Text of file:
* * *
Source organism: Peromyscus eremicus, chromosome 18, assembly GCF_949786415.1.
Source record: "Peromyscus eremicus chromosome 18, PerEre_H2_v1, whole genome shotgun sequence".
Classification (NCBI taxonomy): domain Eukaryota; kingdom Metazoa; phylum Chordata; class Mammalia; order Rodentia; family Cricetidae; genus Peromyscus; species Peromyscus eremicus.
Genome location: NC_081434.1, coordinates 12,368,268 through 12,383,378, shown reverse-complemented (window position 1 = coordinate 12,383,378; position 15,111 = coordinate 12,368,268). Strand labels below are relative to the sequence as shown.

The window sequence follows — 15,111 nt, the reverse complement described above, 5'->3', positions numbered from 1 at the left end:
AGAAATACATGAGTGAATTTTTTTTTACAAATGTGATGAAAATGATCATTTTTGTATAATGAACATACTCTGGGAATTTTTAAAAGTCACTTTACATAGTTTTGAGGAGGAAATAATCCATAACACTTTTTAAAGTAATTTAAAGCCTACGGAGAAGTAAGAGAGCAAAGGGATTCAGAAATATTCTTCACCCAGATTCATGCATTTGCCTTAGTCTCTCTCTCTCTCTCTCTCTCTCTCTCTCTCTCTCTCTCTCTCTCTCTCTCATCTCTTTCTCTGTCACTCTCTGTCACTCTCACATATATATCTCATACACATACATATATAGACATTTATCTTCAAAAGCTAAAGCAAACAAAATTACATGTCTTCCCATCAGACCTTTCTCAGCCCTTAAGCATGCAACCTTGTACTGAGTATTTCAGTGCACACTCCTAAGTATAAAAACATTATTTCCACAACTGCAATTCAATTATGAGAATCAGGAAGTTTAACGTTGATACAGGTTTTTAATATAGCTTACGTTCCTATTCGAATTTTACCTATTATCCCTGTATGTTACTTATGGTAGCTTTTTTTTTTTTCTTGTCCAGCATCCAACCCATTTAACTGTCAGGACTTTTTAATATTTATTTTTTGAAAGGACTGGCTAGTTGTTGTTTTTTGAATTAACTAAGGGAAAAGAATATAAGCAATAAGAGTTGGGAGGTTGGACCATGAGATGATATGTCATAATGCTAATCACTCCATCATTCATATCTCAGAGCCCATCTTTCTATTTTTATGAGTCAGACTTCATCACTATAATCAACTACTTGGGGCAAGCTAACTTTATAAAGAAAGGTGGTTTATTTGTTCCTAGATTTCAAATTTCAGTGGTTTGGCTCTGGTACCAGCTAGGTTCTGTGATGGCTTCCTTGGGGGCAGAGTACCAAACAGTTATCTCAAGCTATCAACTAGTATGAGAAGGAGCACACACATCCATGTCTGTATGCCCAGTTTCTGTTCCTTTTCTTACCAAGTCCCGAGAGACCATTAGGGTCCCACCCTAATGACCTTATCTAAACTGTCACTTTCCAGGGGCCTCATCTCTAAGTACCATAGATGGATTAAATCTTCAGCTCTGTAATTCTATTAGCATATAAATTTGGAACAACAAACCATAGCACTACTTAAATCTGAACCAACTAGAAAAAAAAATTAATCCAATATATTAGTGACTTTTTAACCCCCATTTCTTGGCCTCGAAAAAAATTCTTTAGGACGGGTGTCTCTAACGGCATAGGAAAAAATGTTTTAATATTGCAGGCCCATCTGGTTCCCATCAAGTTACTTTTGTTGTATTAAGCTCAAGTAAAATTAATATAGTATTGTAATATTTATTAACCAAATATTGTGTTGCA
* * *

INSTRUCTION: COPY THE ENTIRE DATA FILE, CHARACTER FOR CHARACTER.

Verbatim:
Source organism: Peromyscus eremicus, chromosome 18, assembly GCF_949786415.1.
Source record: "Peromyscus eremicus chromosome 18, PerEre_H2_v1, whole genome shotgun sequence".
Classification (NCBI taxonomy): domain Eukaryota; kingdom Metazoa; phylum Chordata; class Mammalia; order Rodentia; family Cricetidae; genus Peromyscus; species Peromyscus eremicus.
Genome location: NC_081434.1, coordinates 12,368,268 through 12,383,378, shown reverse-complemented (window position 1 = coordinate 12,383,378; position 15,111 = coordinate 12,368,268). Strand labels below are relative to the sequence as shown.

The window sequence follows — 15,111 nt, the reverse complement described above, 5'->3', positions numbered from 1 at the left end:
AGAAATACATGAGTGAATTTTTTTTTACAAATGTGATGAAAATGATCATTTTTGTATAATGAACATACTCTGGGAATTTTTAAAAGTCACTTTACATAGTTTTGAGGAGGAAATAATCCATAACACTTTTTAAAGTAATTTAAAGCCTACGGAGAAGTAAGAGAGCAAAGGGATTCAGAAATATTCTTCACCCAGATTCATGCATTTGCCTTAGTCTCTCTCTCTCTCTCTCTCTCTCTCTCTCTCTCTCTCTCTCTCTCTCTCTCATCTCTTTCTCTGTCACTCTCTGTCACTCTCACATATATATCTCATACACATACATATATAGACATTTATCTTCAAAAGCTAAAGCAAACAAAATTACATGTCTTCCCATCAGACCTTTCTCAGCCCTTAAGCATGCAACCTTGTACTGAGTATTTCAGTGCACACTCCTAAGTATAAAAACATTATTTCCACAACTGCAATTCAATTATGAGAATCAGGAAGTTTAACGTTGATACAGGTTTTTAATATAGCTTACGTTCCTATTCGAATTTTACCTATTATCCCTGTATGTTACTTATGGTAGCTTTTTTTTTTTTCTTGTCCAGCATCCAACCCATTTAACTGTCAGGACTTTTTAATATTTATTTTTTGAAAGGACTGGCTAGTTGTTGTTTTTTGAATTAACTAAGGGAAAAGAATATAAGCAATAAGAGTTGGGAGGTTGGACCATGAGATGATATGTCATAATGCTAATCACTCCATCATTCATATCTCAGAGCCCATCTTTCTATTTTTATGAGTCAGACTTCATCACTATAATCAACTACTTGGGGCAAGCTAACTTTATAAAGAAAGGTGGTTTATTTGTTCCTAGATTTCAAATTTCAGTGGTTTGGCTCTGGTACCAGCTAGGTTCTGTGATGGCTTCCTTGGGGGCAGAGTACCAAACAGTTATCTCAAGCTATCAACTAGTATGAGAAGGAGCACACACATCCATGTCTGTATGCCCAGTTTCTGTTCCTTTTCTTACCAAGTCCCGAGAGACCATTAGGGTCCCACCCTAATGACCTTATCTAAACTGTCACTTTCCAGGGGCCTCATCTCTAAGTACCATAGATGGATTAAATCTTCAGCTCTGTAATTCTATTAGCATATAAATTTGGAACAACAAACCATAGCACTACTTAAATCTGAACCAACTAGAAAAAAAAATTAATCCAATATATTAGTGACTTTTTAACCCCCATTTCTTGGCCTCGAAAAAAATTCTTTAGGACGGGTGTCTCTAACGGCATAGGAAAAAATGTTTTAATATTGCAGGCCCATCTGGTTCCCATCAAGTTACTTTTGTTGTATTAAGCTCAAGTAAAATTAATATAGTATTGTAATATTTATTAACCAAATATTGTGTTGCA